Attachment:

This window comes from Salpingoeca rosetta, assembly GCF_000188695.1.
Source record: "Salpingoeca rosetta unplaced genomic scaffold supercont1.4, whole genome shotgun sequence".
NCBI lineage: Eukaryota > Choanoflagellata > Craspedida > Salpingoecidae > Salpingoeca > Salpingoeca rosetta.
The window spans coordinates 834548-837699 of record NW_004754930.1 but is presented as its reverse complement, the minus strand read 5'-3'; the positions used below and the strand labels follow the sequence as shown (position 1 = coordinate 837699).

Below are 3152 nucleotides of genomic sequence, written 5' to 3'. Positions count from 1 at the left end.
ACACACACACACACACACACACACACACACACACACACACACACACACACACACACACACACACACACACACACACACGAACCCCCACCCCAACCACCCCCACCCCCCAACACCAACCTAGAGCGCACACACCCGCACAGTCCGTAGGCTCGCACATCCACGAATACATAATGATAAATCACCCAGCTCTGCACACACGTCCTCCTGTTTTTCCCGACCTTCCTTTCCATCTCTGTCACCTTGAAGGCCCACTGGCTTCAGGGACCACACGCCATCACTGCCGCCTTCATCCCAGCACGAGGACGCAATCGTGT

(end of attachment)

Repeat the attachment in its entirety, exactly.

This window comes from Salpingoeca rosetta, assembly GCF_000188695.1.
Source record: "Salpingoeca rosetta unplaced genomic scaffold supercont1.4, whole genome shotgun sequence".
NCBI lineage: Eukaryota > Choanoflagellata > Craspedida > Salpingoecidae > Salpingoeca > Salpingoeca rosetta.
The window spans coordinates 834548-837699 of record NW_004754930.1 but is presented as its reverse complement, the minus strand read 5'-3'; the positions used below and the strand labels follow the sequence as shown (position 1 = coordinate 837699).

Below are 3152 nucleotides of genomic sequence, written 5' to 3'. Positions count from 1 at the left end.
ACACACACACACACACACACACACACACACACACACACACACACACACACACACACACACACACACACACACACACACGAACCCCCACCCCAACCACCCCCACCCCCCAACACCAACCTAGAGCGCACACACCCGCACAGTCCGTAGGCTCGCACATCCACGAATACATAATGATAAATCACCCAGCTCTGCACACACGTCCTCCTGTTTTTCCCGACCTTCCTTTCCATCTCTGTCACCTTGAAGGCCCACTGGCTTCAGGGACCACACGCCATCACTGCCGCCTTCATCCCAGCACGAGGACGCAATCGTGT